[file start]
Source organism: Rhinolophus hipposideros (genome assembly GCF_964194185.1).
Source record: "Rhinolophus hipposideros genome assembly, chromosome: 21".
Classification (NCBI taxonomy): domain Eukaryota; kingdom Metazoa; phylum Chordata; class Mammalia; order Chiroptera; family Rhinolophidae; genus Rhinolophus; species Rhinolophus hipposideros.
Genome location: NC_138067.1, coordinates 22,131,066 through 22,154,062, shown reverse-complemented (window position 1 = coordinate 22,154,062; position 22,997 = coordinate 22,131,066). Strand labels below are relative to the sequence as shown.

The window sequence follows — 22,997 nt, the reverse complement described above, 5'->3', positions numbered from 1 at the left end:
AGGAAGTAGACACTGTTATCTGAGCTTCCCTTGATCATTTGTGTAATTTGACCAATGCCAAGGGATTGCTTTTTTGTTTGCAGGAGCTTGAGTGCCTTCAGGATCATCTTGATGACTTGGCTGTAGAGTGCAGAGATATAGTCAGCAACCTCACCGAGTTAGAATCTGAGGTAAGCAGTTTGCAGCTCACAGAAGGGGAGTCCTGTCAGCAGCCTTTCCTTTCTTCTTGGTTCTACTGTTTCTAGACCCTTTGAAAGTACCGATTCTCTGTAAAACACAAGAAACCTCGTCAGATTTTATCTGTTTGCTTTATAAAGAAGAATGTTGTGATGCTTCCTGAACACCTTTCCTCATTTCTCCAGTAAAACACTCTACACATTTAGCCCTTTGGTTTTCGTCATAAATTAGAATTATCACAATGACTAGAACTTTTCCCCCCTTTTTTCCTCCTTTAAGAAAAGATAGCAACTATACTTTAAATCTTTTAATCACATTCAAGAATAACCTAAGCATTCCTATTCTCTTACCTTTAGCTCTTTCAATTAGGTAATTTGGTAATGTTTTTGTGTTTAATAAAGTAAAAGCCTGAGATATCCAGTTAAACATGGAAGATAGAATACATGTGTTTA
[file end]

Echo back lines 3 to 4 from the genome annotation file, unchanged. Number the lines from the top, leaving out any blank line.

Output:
Classification (NCBI taxonomy): domain Eukaryota; kingdom Metazoa; phylum Chordata; class Mammalia; order Chiroptera; family Rhinolophidae; genus Rhinolophus; species Rhinolophus hipposideros.
Genome location: NC_138067.1, coordinates 22,131,066 through 22,154,062, shown reverse-complemented (window position 1 = coordinate 22,154,062; position 22,997 = coordinate 22,131,066). Strand labels below are relative to the sequence as shown.